ANCORA IMPARO BY RICK RADER, MD ■ EDITOR-IN-CHIEF
In the 1920’s, babies like Lucille faced almost certain demise. Lucille did not escape the inevitable and she passed away… but not until she celebrated her 96th birthday. Lucille died earlier this year after living a very meaningful life.
In the late 1930’s American songwriter Johnny Mercer wrote a classic tune that had the entire nation singing,
You must’ve been a beautiful baby
You must’ve been a beautiful child
When you were only startin’
To go to Kindergarten
I bet you drove those other childs wild
An’ when it came to winnin’ blue ribbon
Well, I bet you taught the other kids how
Well, I can see the judges’ eyes
As they handed you the prize
I bet you took the cutest bow
Yeah, you must’ve been a beautiful baby
‘Cause baby won’t you look at you now
While New Yorker Lucille Conlin Horn eventually became a “beautiful baby,” she certainly wasn’t anything to look at when she was born. In fact it was predicted she wouldn’t last long.
Lucille weighed barely two pounds when she was born; a weight that put her in the category of low expectations for survival. Even with today’s technology and the life sustaining protocols employed in the neo-natal intensive care units, the odds of her leaving the hospital would be low and with limited chances of normal development. A two pound baby today has the survival odds against her. Back in the early 1920’s, when Lucille was born, there was little hope for her survival. Hopes for her survival was so low that the physician who delivered Lucille and her twin sister (who died at birth) suggested to her parents that they delay the funeral for her sister and wait for Lucille’s soon-to-come death.
Premature babies (known as “preemies”) are born before 37 weeks and may have life-long health problems even if they survive. About 1 in 10 babies is born prematurely each year in the United States Premature infants are at greater risk for cerebral palsy, delays in development, hearing problems, and sight problems. These risks are greater the earlier a baby is born. Preterm birth is the most common cause of death among infants worldwide.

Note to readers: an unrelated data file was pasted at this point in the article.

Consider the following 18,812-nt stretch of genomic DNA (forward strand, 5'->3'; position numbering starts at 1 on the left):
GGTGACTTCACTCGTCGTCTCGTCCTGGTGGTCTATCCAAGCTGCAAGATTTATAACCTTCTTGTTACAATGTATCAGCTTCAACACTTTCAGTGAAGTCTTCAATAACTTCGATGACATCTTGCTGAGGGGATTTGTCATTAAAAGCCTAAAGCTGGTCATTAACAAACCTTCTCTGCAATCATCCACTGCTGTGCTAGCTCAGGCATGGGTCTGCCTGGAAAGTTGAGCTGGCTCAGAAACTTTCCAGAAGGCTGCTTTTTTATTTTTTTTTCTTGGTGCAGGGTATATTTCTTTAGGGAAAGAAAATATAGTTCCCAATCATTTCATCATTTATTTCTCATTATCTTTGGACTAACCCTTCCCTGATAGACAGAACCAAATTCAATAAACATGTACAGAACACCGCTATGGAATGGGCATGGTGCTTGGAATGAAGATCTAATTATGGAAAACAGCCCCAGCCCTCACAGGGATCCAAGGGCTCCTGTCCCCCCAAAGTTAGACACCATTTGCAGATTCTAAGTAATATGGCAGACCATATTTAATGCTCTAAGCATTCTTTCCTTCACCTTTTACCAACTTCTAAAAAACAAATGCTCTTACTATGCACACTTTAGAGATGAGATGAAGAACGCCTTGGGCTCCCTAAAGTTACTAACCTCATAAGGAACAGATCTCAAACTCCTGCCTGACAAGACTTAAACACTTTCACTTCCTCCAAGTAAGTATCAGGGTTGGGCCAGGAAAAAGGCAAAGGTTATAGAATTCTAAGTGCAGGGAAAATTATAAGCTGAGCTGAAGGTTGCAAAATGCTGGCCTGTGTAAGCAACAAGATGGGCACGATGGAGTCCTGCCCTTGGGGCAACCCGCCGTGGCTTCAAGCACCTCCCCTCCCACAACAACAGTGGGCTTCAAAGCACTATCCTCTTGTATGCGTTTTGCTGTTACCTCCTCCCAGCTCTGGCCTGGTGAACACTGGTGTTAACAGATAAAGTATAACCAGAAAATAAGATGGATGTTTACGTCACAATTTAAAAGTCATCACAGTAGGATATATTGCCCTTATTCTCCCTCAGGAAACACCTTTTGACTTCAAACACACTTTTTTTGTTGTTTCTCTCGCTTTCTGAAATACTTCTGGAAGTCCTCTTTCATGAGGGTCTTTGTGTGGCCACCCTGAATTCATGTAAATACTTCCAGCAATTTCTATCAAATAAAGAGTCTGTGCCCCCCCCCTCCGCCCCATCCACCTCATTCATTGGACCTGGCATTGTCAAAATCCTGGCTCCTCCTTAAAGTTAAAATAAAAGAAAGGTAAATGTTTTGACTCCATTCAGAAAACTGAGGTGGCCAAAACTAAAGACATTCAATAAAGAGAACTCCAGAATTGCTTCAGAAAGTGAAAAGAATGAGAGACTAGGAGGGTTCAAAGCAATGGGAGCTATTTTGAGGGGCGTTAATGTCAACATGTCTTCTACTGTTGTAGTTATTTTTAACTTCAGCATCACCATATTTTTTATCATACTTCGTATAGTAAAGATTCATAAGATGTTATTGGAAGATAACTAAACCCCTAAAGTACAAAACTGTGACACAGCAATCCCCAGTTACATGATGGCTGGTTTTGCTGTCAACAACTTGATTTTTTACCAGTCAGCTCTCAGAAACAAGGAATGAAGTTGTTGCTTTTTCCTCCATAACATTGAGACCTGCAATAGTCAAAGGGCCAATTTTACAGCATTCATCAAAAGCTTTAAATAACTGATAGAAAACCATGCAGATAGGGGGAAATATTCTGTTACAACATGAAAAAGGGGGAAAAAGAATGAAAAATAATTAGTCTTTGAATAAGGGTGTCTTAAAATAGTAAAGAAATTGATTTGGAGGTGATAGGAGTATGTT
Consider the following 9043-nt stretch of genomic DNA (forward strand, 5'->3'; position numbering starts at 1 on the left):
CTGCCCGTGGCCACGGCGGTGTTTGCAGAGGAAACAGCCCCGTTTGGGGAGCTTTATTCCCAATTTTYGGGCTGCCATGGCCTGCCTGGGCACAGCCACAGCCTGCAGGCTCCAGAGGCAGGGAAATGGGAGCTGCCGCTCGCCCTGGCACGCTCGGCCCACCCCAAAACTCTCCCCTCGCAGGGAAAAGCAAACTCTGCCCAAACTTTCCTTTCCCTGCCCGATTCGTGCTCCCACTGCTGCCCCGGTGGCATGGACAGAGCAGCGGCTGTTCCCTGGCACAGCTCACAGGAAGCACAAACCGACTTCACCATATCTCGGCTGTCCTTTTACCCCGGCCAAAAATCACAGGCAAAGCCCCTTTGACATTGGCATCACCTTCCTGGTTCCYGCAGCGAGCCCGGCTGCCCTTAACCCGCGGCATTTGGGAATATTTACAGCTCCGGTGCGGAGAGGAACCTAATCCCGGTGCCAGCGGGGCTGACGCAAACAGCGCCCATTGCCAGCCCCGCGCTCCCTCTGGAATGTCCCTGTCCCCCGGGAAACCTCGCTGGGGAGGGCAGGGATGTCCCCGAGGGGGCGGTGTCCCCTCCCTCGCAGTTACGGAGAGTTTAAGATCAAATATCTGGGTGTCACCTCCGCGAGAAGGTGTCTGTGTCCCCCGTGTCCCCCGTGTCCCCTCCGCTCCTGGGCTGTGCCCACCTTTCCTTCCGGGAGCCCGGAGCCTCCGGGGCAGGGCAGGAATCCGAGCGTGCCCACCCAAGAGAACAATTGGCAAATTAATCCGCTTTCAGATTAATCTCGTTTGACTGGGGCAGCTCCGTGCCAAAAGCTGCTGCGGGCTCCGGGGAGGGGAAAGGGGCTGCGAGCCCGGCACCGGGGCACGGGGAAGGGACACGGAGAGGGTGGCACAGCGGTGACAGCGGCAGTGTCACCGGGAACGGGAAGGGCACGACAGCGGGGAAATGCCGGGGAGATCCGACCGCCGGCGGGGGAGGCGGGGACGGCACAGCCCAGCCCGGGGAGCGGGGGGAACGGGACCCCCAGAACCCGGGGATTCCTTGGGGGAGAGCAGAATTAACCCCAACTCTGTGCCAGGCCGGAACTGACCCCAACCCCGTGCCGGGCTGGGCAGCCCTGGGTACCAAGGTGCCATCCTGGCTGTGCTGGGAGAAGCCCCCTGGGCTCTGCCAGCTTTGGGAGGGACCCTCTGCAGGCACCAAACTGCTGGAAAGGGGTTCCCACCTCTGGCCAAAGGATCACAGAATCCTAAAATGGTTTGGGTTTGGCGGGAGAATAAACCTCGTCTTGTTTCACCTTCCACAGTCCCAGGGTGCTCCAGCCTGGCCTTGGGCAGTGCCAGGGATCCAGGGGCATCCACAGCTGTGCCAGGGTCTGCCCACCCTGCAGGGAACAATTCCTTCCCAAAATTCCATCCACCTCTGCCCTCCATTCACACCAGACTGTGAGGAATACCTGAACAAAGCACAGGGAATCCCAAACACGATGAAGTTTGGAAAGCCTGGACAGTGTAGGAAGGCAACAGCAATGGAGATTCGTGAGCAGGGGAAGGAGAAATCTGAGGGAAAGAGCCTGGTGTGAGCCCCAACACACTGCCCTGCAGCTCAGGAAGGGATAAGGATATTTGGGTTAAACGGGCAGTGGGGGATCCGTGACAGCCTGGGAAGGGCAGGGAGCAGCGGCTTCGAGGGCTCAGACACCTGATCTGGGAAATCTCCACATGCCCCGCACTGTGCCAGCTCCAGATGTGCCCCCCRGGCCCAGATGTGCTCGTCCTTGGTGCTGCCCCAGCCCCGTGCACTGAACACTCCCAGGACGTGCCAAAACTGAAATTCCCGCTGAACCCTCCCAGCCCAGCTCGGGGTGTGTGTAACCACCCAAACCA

Low birthweight babies are born weighing less than 5 pounds. About 1 in every 12 babies in the United States is born with low birthweight. Modern medicine has improved the survival and developmental rates of low birthweight babies, including the survival of newborns weighing as little as a can of Coke.
But in the 1920’s, babies like Lucille faced almost certain demise. Lucille did not escape the inevitable and she passed away… but not until she celebrated her 96th birthday. Lucille died earlier this year after living a very meaningful life.
When Lucille’s father heard the doctor tell them to wait until she died and have a dual funeral, Lucille’s father fired back, “That’s impossible. She’s alive now and we have to do something for her.”
He did something. He wrapped her in a towel and took her in a cab to the amusement park at Brooklyn’s Coney Island to see Dr. Martin Couney.
Dr. Couney was a pioneer in the use of incubators in the treatment of premature babies. There was no hospital, no clinic or no lab. The babies were placed in Couney’s incubators and put on display in boardwalk sideshows. Couney charged money to curious patrons and used the money to fund his research and to hire nurses. He never accepted money from the babies’ parents. Lucille was on display for five months until she was healthy enough to go home; and begin living for the next 96 years.
The babies were placed in glass incubators and barkers (including a young Cary Grant) invited passers-by to come inside and see these “preemies” and their fight to survive. The incubator exhibits (found in amusement parks, state fairs, tourist attractions) were often next door to exhibits featuring sword swallowers, Four-Legged Women, and the Lion Faced Man first opened in 1903 and ran until the early 1940’s.
According to William Brangham writing for the PBS Newshour, “Couney died in relative obscurity, he was one of the great champions of this lifesaving technology and is credited with saving the lives of thousands of the country’s premature babies.”
Like all visionaries he was ignored by mainstream medicine and was accused of being nothing more than a showman. Perhaps he was; he was known to “occasionally dress his preemies in overly-large baby clothes to emphasize how tiny they were.” And perhaps that was necessary to get a reluctant medical community to understand and endorse this new technology.
Seems as if babies aren’t the only things to appear prematurely; new ideas, new beliefs and new tools often come before they are fully developed. We have to rely on pioneers, mavericks and disrupters to nurture them and usher them to the forefront.
Generations of Exceptional Parents continue to rely on them and quietly celebrate them and continue to sing, “Cause baby won’t you look at you now.” •
In his 87th year, the artist Michelangelo (1475 -1564) is believed to have said “Ancora imparo” (I am still learning). Hence, the name for my monthly observations and comments.
— Rick Rader, MD, Editor-in-Chief, EP Magazine Director, Morton J. Kent Habilitation Center Orange Grove Center, Chattanooga, TN